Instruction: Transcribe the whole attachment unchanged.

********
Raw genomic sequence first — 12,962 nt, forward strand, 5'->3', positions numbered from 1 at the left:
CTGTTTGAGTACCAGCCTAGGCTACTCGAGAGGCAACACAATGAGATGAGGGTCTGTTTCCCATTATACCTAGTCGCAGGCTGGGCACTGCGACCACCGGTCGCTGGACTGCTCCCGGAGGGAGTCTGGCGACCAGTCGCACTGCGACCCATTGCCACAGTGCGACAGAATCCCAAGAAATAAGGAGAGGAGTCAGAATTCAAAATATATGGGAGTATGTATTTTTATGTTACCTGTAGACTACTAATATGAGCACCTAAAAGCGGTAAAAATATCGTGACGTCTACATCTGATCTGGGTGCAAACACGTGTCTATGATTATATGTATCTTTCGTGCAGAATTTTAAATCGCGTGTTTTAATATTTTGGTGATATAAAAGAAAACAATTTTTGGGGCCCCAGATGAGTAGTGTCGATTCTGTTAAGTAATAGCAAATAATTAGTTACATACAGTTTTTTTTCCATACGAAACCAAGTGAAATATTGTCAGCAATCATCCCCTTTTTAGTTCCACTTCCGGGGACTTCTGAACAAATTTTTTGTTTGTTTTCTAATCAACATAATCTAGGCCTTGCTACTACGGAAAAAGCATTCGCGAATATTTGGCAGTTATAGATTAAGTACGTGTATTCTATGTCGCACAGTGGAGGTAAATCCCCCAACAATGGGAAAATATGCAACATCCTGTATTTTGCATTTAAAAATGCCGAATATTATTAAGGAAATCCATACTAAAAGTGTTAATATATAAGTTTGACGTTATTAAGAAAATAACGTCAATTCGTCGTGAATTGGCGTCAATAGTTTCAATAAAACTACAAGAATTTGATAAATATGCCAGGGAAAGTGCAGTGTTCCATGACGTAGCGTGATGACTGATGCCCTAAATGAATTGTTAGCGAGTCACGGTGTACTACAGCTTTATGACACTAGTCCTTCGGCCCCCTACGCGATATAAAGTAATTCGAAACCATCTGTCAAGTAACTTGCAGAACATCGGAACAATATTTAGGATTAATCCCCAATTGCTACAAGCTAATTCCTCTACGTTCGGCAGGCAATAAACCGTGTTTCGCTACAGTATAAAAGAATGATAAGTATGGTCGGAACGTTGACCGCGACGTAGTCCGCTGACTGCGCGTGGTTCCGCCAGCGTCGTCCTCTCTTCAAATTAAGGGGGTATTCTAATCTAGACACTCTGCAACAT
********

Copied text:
Raw genomic sequence first — 12,962 nt, forward strand, 5'->3', positions numbered from 1 at the left:
CTGTTTGAGTACCAGCCTAGGCTACTCGAGAGGCAACACAATGAGATGAGGGTCTGTTTCCCATTATACCTAGTCGCAGGCTGGGCACTGCGACCACCGGTCGCTGGACTGCTCCCGGAGGGAGTCTGGCGACCAGTCGCACTGCGACCCATTGCCACAGTGCGACAGAATCCCAAGAAATAAGGAGAGGAGTCAGAATTCAAAATATATGGGAGTATGTATTTTTATGTTACCTGTAGACTACTAATATGAGCACCTAAAAGCGGTAAAAATATCGTGACGTCTACATCTGATCTGGGTGCAAACACGTGTCTATGATTATATGTATCTTTCGTGCAGAATTTTAAATCGCGTGTTTTAATATTTTGGTGATATAAAAGAAAACAATTTTTGGGGCCCCAGATGAGTAGTGTCGATTCTGTTAAGTAATAGCAAATAATTAGTTACATACAGTTTTTTTTCCATACGAAACCAAGTGAAATATTGTCAGCAATCATCCCCTTTTTAGTTCCACTTCCGGGGACTTCTGAACAAATTTTTTGTTTGTTTTCTAATCAACATAATCTAGGCCTTGCTACTACGGAAAAAGCATTCGCGAATATTTGGCAGTTATAGATTAAGTACGTGTATTCTATGTCGCACAGTGGAGGTAAATCCCCCAACAATGGGAAAATATGCAACATCCTGTATTTTGCATTTAAAAATGCCGAATATTATTAAGGAAATCCATACTAAAAGTGTTAATATATAAGTTTGACGTTATTAAGAAAATAACGTCAATTCGTCGTGAATTGGCGTCAATAGTTTCAATAAAACTACAAGAATTTGATAAATATGCCAGGGAAAGTGCAGTGTTCCATGACGTAGCGTGATGACTGATGCCCTAAATGAATTGTTAGCGAGTCACGGTGTACTACAGCTTTATGACACTAGTCCTTCGGCCCCCTACGCGATATAAAGTAATTCGAAACCATCTGTCAAGTAACTTGCAGAACATCGGAACAATATTTAGGATTAATCCCCAATTGCTACAAGCTAATTCCTCTACGTTCGGCAGGCAATAAACCGTGTTTCGCTACAGTATAAAAGAATGATAAGTATGGTCGGAACGTTGACCGCGACGTAGTCCGCTGACTGCGCGTGGTTCCGCCAGCGTCGTCCTCTCTTCAAATTAAGGGGGTATTCTAATCTAGACACTCTGCAACAT